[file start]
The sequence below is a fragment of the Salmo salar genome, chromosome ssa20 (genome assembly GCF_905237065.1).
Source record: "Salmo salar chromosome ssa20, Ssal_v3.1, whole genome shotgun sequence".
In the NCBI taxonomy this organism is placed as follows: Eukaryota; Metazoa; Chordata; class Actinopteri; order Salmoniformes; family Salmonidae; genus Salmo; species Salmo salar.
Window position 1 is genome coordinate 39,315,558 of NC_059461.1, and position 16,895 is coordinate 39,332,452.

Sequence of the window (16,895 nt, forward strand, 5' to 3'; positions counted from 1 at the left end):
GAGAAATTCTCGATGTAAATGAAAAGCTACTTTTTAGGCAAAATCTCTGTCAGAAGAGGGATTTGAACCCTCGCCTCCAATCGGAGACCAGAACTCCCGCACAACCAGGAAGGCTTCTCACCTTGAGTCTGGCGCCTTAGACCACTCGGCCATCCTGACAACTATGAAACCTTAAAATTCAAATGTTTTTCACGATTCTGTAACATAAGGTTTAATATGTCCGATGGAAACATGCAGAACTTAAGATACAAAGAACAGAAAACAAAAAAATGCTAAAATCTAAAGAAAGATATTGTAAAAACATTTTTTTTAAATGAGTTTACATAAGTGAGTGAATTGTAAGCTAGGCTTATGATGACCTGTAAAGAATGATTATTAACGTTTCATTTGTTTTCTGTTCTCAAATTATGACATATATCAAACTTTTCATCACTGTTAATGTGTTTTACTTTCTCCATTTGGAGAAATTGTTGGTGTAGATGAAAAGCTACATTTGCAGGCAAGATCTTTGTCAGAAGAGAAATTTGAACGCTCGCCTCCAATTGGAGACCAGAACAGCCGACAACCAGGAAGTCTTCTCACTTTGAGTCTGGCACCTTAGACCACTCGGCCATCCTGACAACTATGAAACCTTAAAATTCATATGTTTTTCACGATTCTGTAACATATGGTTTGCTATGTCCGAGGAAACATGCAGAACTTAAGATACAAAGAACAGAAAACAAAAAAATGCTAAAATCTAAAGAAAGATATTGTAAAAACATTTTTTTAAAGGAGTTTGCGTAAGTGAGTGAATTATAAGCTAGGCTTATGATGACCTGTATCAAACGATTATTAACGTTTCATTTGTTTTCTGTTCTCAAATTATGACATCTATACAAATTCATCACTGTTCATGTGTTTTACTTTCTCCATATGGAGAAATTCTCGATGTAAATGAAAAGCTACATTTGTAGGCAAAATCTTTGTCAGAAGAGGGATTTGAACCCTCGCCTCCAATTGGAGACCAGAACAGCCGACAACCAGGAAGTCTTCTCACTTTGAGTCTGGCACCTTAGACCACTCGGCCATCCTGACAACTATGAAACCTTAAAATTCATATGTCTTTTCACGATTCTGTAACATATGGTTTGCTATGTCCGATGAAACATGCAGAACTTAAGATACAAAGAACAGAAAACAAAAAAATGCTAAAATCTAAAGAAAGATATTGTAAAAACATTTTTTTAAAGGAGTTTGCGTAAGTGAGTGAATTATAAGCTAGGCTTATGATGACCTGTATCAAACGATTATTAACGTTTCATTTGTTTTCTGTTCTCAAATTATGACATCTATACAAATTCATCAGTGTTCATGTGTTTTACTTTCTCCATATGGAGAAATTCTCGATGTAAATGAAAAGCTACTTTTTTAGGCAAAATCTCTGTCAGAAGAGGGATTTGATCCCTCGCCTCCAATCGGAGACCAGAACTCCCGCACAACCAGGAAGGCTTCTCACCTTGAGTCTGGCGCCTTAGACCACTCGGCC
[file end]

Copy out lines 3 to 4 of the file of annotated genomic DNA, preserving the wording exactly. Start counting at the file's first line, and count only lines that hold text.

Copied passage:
In the NCBI taxonomy this organism is placed as follows: Eukaryota; Metazoa; Chordata; class Actinopteri; order Salmoniformes; family Salmonidae; genus Salmo; species Salmo salar.
Window position 1 is genome coordinate 39,315,558 of NC_059461.1, and position 16,895 is coordinate 39,332,452.